[MS614].          Sholes, Charles Henry 1853. To Mount Shasta [poem]. In: Mazama: A Record of Mountaineering in the Pacific Northwest. Dec., 1915. Vol. 4. No. 4. p. 10. 4 line poem. "Thou art a mighty mass, but not insensate thing!/A mood for every day, yea, every hour, doth spring/From thy hot heart. And I, your bold intrepid thrall,/To read your meaning clear, will strive till death ends all." 23. Literature: Poetry.  [MS614].

[MS615].          Sill, Edward Rowland 1841-1887. On a Picture of Mt. Shasta by Keith [poem]. In: Overland Monthly. July, 1883. Second series, Vol. 2. No. 7. pp. 1-2. Also published in Keith: Old Master of California, by Brother Cornelius, 1957, Vol. II, pp. 271-2.     Long poem by a noted California poet (see Markham, 1923). Poem contains the lines: "The white earth-spirit, Shasta! Calm, alone,/Silent it stands, cold in the crystal air,/White-bosomed sister of the stainless dawn,/With whom the cloud hold converse, and the storm/rests there, and stills its tempest into snow."  23. Literature: Poetry.  [MS615].

[MS2025].          Skolnick, Arnold.  Paintings of California.  New York: C. Potter, 1993. 128 p. : col. ill. ; 20 x 24 cm.   Includes poem by Louis Simpson, 'The climate of paradise' (1971) about Mount Shasta, Calif. (p. 71).     23. Literature: Poetry.  [MS2025].

[MS1106].          Smith, C. M. Mount Shasta [poem]. In: Overland Monthly. Feb. 1895. Vol. 25. p. 141. 36 line poem.
      Poem begins: "Sublime, majestic, bold and lone you stand,/Proud monument, from an Almighty Hand -/You awe the sons of men, their souls impress;/Grand monarch of the mountain wilderness -"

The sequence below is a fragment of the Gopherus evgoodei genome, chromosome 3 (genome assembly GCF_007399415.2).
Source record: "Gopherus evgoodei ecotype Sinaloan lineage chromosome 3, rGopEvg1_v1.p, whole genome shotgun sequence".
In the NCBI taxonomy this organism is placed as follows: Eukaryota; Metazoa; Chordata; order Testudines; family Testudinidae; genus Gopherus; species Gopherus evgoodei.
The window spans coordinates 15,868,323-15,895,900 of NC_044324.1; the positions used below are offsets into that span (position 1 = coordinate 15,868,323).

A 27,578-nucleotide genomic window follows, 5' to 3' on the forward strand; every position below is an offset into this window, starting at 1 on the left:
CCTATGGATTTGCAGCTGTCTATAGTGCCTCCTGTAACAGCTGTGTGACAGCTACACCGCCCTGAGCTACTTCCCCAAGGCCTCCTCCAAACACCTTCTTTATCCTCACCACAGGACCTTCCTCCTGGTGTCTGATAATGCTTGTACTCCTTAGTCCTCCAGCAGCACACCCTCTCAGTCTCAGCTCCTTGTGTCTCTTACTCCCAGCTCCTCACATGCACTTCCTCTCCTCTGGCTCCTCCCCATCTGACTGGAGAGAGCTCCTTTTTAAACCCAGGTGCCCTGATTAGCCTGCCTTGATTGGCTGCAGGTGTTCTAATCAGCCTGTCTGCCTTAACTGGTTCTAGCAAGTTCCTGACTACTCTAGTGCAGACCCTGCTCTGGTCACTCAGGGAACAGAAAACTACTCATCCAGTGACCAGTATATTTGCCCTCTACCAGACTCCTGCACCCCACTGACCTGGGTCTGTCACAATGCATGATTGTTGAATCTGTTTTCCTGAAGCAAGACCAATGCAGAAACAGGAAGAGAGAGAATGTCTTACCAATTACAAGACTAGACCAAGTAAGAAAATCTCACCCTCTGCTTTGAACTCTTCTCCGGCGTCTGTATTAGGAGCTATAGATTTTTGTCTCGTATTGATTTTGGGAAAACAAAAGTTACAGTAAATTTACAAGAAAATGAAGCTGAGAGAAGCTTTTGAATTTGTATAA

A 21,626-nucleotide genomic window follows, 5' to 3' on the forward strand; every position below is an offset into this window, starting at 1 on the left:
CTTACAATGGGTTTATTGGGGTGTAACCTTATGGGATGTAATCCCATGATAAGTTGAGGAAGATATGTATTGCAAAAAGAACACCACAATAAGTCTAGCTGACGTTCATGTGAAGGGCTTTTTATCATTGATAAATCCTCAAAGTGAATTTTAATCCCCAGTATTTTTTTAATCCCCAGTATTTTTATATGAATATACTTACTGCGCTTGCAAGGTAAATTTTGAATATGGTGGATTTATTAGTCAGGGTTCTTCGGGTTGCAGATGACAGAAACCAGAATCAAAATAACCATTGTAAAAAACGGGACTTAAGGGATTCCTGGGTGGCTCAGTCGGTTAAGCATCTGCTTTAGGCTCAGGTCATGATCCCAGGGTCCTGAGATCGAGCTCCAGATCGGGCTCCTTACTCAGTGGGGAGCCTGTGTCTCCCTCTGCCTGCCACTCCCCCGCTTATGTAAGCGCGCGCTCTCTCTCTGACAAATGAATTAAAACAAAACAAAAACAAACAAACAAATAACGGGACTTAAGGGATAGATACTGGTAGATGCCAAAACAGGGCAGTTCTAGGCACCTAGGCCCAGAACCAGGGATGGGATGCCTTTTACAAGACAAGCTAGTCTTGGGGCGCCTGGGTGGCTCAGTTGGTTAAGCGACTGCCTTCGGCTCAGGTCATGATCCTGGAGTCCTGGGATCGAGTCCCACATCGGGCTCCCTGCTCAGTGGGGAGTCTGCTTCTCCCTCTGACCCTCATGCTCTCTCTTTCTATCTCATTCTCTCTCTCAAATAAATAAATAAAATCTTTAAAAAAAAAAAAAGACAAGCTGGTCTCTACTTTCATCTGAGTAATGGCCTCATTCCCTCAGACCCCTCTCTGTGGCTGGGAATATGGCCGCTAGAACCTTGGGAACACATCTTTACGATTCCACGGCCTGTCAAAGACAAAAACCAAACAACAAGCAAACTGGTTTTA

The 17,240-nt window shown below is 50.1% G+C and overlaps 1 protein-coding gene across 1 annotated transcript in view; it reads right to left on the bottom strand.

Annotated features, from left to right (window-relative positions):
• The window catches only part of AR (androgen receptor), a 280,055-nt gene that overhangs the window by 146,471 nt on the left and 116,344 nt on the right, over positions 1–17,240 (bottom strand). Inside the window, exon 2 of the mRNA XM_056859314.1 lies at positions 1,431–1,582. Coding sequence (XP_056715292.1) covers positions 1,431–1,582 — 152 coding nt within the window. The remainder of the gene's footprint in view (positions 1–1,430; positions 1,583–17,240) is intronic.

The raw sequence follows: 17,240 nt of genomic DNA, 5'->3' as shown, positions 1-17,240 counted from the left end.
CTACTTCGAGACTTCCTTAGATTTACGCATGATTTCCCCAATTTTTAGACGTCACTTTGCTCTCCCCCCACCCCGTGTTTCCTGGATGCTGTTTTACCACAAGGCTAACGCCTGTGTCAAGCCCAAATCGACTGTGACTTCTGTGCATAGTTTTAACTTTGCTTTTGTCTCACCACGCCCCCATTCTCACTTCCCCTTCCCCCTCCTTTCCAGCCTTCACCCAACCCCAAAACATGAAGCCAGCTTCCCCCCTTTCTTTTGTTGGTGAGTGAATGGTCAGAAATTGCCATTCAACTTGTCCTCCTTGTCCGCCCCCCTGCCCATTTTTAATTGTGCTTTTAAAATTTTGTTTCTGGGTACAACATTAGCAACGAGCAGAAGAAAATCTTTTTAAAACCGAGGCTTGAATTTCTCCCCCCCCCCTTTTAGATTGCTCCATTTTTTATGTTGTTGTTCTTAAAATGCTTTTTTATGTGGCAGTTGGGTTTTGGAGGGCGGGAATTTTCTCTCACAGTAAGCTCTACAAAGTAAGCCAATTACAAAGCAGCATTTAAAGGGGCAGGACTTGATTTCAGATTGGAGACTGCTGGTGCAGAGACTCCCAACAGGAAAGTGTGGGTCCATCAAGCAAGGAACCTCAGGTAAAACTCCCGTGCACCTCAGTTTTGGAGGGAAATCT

Poem ends: "Till great Niagara has stilled its roar,/And silence reigns upon the ocean shore -/Until this wandering world's long course is run,/And earth shall fall into its grave, the sun." 23. Literature: Poetry.  [MS1106].

[MS1105].          Smith, Henry Lees. Shasta [poem]. In: The Grizzly Bear. Jan., 1908. Vol. 2. No. 3. 20 line poem.
      Poem begins: "Guard of the North, through fire-lit gleaming sky,/In pride and matchless glory towering high."
      Poem ends: "Lone Patriarch, majestic work of God/Almighty, midst your wildest crags untrod;/Thy litany in holy chant shall be/Our psalm throughout Eternity. 23. Literature: Poetry.  [MS1105].

[MS612].          [State Teachers College].  The Grand Old Mountain Speaks [poem] . In: Shasta Wildcat.  State Teachers College Publication, July 14, 1931. 16 line poem.
      Poem begins: "They're laboring up my slopes again,/They try it every year./I wonder why with gasp and groan/A course they upward steer."
      Poem ends: "What! Only one group comes this year/From out the Summer Session?/They used to swarm my sides like ants/It must be this depression."     23. Literature: Poetry.  [MS612].

[MS298].          Tebbe, Elsie.  Mt. Shasta at Sunset [poem]. In: White and Gold.  May 15, 1924. p. 28.   Publication by the seniors of the Siskiyou Union High School District, 1924.     Poem. 16 lines long.
Begins:  "Mount Shasta, with her cap of snow/In the vivid summer sunset glow/Reflects the brilliant flame-red hue/ As if on fire, against the blue;"
Ends:  "One's heart is filled with wondering awe/Looking on the majestic scene,/So beautiful, so calm, serene."     23. Literature: Poetry.  [MS298].